Corn inflation is so bad in the Democratic Republic of Congo that some people are smuggling it through Zambia in coffins

April 21, 2023, 8:47 PM UTC
Zambia coffin
Two men transport a coffin to the cemetery—this isn't one with smuggled corn in it.
Louise Gubb—CORBIS SABA/Corbis/Getty Images

Surging corn prices in the Democratic Republic of Congo have created a lucrative trade for people to smuggle the staple food out of neighboring Zambia, and a clampdown is causing creative concealment strategies — with some even using coffins.

Smugglers have been hiding corn meal among crushed stones, sand and caskets, according to a report by Zambia’s state broadcaster. They’ve even hidden corn in bags of sugar. While the lean season that usually runs into May often comes with high demand from neighboring nations, this year it’s been particularly severe.

Zambia is one of southern Africa’s biggest food producers and managed a corn surplus last year despite the impact of Russia’s war in Ukraine on the supply of fertilizers that hobbled others in the region.

Prices for the crop that’s mixed with water to make a porridge called nshima has surged in the region — in Malawi, it was more than double in February compared with a year earlier, according to data from the Famine Early Warning Systems Network, known as FEWS Net. The cost of a 25-kilogram bag most commonly bought by families jumped as much as 80% in recent days to 90,000 francs ($44) in Lubumbashi in Congo, United Nations-backed Radio Okapi reported this week.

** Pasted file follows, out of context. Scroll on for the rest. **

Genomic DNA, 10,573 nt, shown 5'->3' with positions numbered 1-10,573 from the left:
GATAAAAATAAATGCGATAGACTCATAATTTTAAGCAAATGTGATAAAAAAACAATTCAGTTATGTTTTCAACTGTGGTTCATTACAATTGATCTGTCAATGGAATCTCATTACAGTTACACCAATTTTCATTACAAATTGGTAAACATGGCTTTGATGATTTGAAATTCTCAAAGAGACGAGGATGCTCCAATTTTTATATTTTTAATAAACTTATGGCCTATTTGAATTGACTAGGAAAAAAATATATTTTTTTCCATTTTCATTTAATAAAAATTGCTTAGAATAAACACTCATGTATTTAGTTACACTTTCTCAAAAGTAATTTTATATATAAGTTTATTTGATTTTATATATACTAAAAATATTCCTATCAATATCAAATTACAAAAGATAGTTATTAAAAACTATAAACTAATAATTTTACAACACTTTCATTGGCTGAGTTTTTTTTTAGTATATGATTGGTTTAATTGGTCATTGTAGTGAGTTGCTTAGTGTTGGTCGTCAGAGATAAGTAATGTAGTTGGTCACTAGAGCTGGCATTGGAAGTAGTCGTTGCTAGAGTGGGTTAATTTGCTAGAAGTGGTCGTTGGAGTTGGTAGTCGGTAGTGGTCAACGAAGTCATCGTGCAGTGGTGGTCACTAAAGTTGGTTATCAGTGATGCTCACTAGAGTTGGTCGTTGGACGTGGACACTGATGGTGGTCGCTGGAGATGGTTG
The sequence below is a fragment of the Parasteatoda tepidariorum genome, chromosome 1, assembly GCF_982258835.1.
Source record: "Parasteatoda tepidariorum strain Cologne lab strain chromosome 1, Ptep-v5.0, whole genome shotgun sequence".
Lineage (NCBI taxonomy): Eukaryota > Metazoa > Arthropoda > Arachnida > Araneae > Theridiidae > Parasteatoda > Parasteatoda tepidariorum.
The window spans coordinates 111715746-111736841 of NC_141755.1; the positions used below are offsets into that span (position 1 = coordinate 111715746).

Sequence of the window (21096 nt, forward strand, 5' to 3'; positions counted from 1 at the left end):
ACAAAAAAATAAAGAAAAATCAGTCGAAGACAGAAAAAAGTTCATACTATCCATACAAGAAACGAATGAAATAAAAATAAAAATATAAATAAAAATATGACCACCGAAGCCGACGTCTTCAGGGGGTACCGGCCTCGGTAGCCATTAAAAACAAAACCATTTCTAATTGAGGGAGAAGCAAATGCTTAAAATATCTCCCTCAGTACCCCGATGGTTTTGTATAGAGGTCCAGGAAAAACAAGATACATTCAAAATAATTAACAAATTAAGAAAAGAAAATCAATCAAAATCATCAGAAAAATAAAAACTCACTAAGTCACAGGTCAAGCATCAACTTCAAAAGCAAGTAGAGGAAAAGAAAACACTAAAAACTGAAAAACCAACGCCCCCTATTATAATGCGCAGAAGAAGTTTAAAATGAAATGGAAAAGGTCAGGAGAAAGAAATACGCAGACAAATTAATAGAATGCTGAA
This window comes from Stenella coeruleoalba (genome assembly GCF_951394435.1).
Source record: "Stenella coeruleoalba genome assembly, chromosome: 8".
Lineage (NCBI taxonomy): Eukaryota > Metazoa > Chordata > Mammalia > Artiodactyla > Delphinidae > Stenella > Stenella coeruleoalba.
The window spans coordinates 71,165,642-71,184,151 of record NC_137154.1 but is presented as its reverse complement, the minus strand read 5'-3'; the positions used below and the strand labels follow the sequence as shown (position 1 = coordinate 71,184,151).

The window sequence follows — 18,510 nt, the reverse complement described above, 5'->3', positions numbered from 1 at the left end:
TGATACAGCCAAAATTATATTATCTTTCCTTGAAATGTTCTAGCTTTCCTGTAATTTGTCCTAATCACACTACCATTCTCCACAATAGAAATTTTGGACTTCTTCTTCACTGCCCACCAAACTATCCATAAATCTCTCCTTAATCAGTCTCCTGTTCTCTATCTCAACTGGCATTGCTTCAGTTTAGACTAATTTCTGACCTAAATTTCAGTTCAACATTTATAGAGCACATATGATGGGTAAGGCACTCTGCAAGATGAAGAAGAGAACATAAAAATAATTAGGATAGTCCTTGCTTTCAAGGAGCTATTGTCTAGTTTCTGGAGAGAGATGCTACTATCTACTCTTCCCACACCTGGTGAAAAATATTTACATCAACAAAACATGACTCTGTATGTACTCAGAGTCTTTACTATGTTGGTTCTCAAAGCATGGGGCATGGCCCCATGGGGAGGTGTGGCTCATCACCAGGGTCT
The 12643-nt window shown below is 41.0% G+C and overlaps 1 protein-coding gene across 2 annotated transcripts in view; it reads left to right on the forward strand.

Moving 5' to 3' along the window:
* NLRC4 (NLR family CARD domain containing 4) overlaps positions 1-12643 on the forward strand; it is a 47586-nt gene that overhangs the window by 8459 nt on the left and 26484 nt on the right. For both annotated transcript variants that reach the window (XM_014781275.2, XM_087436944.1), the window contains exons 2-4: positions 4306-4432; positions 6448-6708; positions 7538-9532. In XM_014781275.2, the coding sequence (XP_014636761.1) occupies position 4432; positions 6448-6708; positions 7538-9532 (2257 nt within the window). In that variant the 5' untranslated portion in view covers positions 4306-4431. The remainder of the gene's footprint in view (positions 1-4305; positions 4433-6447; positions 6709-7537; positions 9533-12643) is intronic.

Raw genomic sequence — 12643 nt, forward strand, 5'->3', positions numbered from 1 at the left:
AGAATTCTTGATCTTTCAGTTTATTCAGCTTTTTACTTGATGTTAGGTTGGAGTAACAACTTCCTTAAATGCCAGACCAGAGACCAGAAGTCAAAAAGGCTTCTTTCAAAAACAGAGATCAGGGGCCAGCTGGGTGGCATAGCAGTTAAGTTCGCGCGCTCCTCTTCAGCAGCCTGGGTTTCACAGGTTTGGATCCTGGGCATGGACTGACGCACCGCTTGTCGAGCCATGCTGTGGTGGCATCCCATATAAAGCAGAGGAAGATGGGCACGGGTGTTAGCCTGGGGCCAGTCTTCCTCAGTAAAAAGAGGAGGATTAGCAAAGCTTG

That’s created a lucrative arbitrage opportunity for illicit traders in Zambia, where the same bag costs about $10. It’s also created a problem for Zambia’s government, which has deployed security personnel to curb the smuggling that’s created localized shortages. The air force was considering aerial patrols. 

Shoprite Zambia, the nation’s biggest supermarket chain, is among retailers that have limited the amount of corn meal customers can buy.

Two Bags

“In the current shortage crisis, we have been entrusted with subsidized Food Reserve Agency maize meal by government so that our customers can benefit from the price,” Charles Bota, the general manager at the local unit of Shoprite Holdings Ltd., said in an emailed response to questions on Thursday. “We therefore cannot allow that a person buys more than one or two bags for this reason in the time of this temporary shortage.” 

While Zambia produced surpluses for the past three seasons, the nation only has enough corn remaining to meet its own demand until the next harvest becomes available in the coming weeks, Agriculture Minister Reuben Phiri said in comments broadcast on ZNBC. The government has stopped issuing export licenses. 

–With assistance from Michael J. Kavanagh.

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